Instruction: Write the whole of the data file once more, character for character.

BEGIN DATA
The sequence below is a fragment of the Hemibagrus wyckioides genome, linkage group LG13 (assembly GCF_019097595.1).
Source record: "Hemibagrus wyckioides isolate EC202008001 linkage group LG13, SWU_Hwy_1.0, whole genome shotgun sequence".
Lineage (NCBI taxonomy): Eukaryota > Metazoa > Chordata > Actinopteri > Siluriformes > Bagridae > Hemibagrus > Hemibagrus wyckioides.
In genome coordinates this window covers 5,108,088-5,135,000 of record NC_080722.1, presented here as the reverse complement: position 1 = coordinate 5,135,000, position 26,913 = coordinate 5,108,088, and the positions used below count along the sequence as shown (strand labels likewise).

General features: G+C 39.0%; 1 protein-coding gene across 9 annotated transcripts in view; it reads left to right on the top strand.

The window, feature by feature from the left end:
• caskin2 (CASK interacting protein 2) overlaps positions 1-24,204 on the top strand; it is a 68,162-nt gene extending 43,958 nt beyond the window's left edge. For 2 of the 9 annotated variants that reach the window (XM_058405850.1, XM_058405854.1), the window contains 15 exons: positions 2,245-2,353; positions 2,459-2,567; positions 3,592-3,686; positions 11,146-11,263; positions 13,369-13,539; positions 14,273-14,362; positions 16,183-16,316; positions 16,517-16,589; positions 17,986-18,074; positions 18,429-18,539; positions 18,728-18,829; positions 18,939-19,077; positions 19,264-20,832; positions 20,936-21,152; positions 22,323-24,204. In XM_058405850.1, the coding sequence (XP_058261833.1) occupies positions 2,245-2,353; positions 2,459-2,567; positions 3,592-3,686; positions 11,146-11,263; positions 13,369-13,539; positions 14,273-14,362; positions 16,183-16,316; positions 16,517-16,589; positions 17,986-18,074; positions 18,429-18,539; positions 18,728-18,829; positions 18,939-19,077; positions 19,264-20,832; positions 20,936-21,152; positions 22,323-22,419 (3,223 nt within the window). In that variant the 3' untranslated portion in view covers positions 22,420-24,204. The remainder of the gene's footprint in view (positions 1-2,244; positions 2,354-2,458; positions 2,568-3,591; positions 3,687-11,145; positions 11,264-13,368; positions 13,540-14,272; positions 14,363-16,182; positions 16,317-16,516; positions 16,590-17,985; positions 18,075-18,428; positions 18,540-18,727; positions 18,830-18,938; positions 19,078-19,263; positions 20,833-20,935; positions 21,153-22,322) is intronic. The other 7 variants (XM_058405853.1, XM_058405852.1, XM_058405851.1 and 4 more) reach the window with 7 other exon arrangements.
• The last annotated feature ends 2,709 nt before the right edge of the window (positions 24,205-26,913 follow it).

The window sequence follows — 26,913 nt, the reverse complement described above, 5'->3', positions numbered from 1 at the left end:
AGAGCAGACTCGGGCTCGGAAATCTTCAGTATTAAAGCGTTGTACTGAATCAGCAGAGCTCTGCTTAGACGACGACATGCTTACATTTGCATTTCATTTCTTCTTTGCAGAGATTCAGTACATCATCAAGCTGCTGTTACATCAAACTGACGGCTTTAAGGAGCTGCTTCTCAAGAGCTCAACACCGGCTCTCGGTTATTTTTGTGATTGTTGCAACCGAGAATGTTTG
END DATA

The sequence below is a fragment of the Hemibagrus wyckioides genome, linkage group LG13 (assembly GCF_019097595.1).
Source record: "Hemibagrus wyckioides isolate EC202008001 linkage group LG13, SWU_Hwy_1.0, whole genome shotgun sequence".
Lineage (NCBI taxonomy): Eukaryota > Metazoa > Chordata > Actinopteri > Siluriformes > Bagridae > Hemibagrus > Hemibagrus wyckioides.
In genome coordinates this window covers 5,108,088-5,135,000 of record NC_080722.1, presented here as the reverse complement: position 1 = coordinate 5,135,000, position 26,913 = coordinate 5,108,088, and the positions used below count along the sequence as shown (strand labels likewise).

General features: G+C 39.0%; 1 protein-coding gene across 9 annotated transcripts in view; it reads left to right on the top strand.

The window, feature by feature from the left end:
• caskin2 (CASK interacting protein 2) overlaps positions 1-24,204 on the top strand; it is a 68,162-nt gene extending 43,958 nt beyond the window's left edge. For 2 of the 9 annotated variants that reach the window (XM_058405850.1, XM_058405854.1), the window contains 15 exons: positions 2,245-2,353; positions 2,459-2,567; positions 3,592-3,686; positions 11,146-11,263; positions 13,369-13,539; positions 14,273-14,362; positions 16,183-16,316; positions 16,517-16,589; positions 17,986-18,074; positions 18,429-18,539; positions 18,728-18,829; positions 18,939-19,077; positions 19,264-20,832; positions 20,936-21,152; positions 22,323-24,204. In XM_058405850.1, the coding sequence (XP_058261833.1) occupies positions 2,245-2,353; positions 2,459-2,567; positions 3,592-3,686; positions 11,146-11,263; positions 13,369-13,539; positions 14,273-14,362; positions 16,183-16,316; positions 16,517-16,589; positions 17,986-18,074; positions 18,429-18,539; positions 18,728-18,829; positions 18,939-19,077; positions 19,264-20,832; positions 20,936-21,152; positions 22,323-22,419 (3,223 nt within the window). In that variant the 3' untranslated portion in view covers positions 22,420-24,204. The remainder of the gene's footprint in view (positions 1-2,244; positions 2,354-2,458; positions 2,568-3,591; positions 3,687-11,145; positions 11,264-13,368; positions 13,540-14,272; positions 14,363-16,182; positions 16,317-16,516; positions 16,590-17,985; positions 18,075-18,428; positions 18,540-18,727; positions 18,830-18,938; positions 19,078-19,263; positions 20,833-20,935; positions 21,153-22,322) is intronic. The other 7 variants (XM_058405853.1, XM_058405852.1, XM_058405851.1 and 4 more) reach the window with 7 other exon arrangements.
• The last annotated feature ends 2,709 nt before the right edge of the window (positions 24,205-26,913 follow it).

The window sequence follows — 26,913 nt, the reverse complement described above, 5'->3', positions numbered from 1 at the left end:
AGAGCAGACTCGGGCTCGGAAATCTTCAGTATTAAAGCGTTGTACTGAATCAGCAGAGCTCTGCTTAGACGACGACATGCTTACATTTGCATTTCATTTCTTCTTTGCAGAGATTCAGTACATCATCAAGCTGCTGTTACATCAAACTGACGGCTTTAAGGAGCTGCTTCTCAAGAGCTCAACACCGGCTCTCGGTTATTTTTGTGATTGTTGCAACCGAGAATGTTTG